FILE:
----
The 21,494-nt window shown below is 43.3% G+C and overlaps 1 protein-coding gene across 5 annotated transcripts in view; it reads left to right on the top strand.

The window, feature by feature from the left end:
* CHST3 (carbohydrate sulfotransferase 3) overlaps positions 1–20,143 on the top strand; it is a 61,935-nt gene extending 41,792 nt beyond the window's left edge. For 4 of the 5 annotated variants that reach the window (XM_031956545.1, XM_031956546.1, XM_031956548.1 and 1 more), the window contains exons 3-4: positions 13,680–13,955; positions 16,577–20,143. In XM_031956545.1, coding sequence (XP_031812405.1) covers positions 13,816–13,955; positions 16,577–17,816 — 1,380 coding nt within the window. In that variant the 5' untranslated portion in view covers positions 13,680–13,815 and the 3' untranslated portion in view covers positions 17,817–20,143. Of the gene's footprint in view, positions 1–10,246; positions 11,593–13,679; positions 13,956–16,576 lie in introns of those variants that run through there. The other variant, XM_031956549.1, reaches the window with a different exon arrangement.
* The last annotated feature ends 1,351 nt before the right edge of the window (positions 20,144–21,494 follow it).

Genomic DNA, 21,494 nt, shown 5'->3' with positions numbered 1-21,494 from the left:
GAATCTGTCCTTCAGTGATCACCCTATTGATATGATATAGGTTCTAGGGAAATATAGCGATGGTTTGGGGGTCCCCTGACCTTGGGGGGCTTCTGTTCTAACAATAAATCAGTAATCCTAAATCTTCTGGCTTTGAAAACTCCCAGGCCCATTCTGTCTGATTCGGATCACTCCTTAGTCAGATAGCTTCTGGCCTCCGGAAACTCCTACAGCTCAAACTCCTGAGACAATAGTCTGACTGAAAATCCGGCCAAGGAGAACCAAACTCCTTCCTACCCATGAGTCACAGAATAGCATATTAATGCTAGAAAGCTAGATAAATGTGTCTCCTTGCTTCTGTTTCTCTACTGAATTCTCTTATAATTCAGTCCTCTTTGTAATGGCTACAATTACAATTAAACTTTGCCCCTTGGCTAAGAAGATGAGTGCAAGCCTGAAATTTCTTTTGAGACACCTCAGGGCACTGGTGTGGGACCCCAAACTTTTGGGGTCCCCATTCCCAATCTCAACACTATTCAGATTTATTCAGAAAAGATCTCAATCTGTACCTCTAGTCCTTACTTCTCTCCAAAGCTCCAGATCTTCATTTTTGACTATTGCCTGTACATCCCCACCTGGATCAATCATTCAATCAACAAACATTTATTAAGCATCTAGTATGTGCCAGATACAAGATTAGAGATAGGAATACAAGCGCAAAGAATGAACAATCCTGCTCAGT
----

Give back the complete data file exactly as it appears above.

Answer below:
The 21,494-nt window shown below is 43.3% G+C and overlaps 1 protein-coding gene across 5 annotated transcripts in view; it reads left to right on the top strand.

The window, feature by feature from the left end:
* CHST3 (carbohydrate sulfotransferase 3) overlaps positions 1–20,143 on the top strand; it is a 61,935-nt gene extending 41,792 nt beyond the window's left edge. For 4 of the 5 annotated variants that reach the window (XM_031956545.1, XM_031956546.1, XM_031956548.1 and 1 more), the window contains exons 3-4: positions 13,680–13,955; positions 16,577–20,143. In XM_031956545.1, coding sequence (XP_031812405.1) covers positions 13,816–13,955; positions 16,577–17,816 — 1,380 coding nt within the window. In that variant the 5' untranslated portion in view covers positions 13,680–13,815 and the 3' untranslated portion in view covers positions 17,817–20,143. Of the gene's footprint in view, positions 1–10,246; positions 11,593–13,679; positions 13,956–16,576 lie in introns of those variants that run through there. The other variant, XM_031956549.1, reaches the window with a different exon arrangement.
* The last annotated feature ends 1,351 nt before the right edge of the window (positions 20,144–21,494 follow it).

Genomic DNA, 21,494 nt, shown 5'->3' with positions numbered 1-21,494 from the left:
GAATCTGTCCTTCAGTGATCACCCTATTGATATGATATAGGTTCTAGGGAAATATAGCGATGGTTTGGGGGTCCCCTGACCTTGGGGGGCTTCTGTTCTAACAATAAATCAGTAATCCTAAATCTTCTGGCTTTGAAAACTCCCAGGCCCATTCTGTCTGATTCGGATCACTCCTTAGTCAGATAGCTTCTGGCCTCCGGAAACTCCTACAGCTCAAACTCCTGAGACAATAGTCTGACTGAAAATCCGGCCAAGGAGAACCAAACTCCTTCCTACCCATGAGTCACAGAATAGCATATTAATGCTAGAAAGCTAGATAAATGTGTCTCCTTGCTTCTGTTTCTCTACTGAATTCTCTTATAATTCAGTCCTCTTTGTAATGGCTACAATTACAATTAAACTTTGCCCCTTGGCTAAGAAGATGAGTGCAAGCCTGAAATTTCTTTTGAGACACCTCAGGGCACTGGTGTGGGACCCCAAACTTTTGGGGTCCCCATTCCCAATCTCAACACTATTCAGATTTATTCAGAAAAGATCTCAATCTGTACCTCTAGTCCTTACTTCTCTCCAAAGCTCCAGATCTTCATTTTTGACTATTGCCTGTACATCCCCACCTGGATCAATCATTCAATCAACAAACATTTATTAAGCATCTAGTATGTGCCAGATACAAGATTAGAGATAGGAATACAAGCGCAAAGAATGAACAATCCTGCTCAGT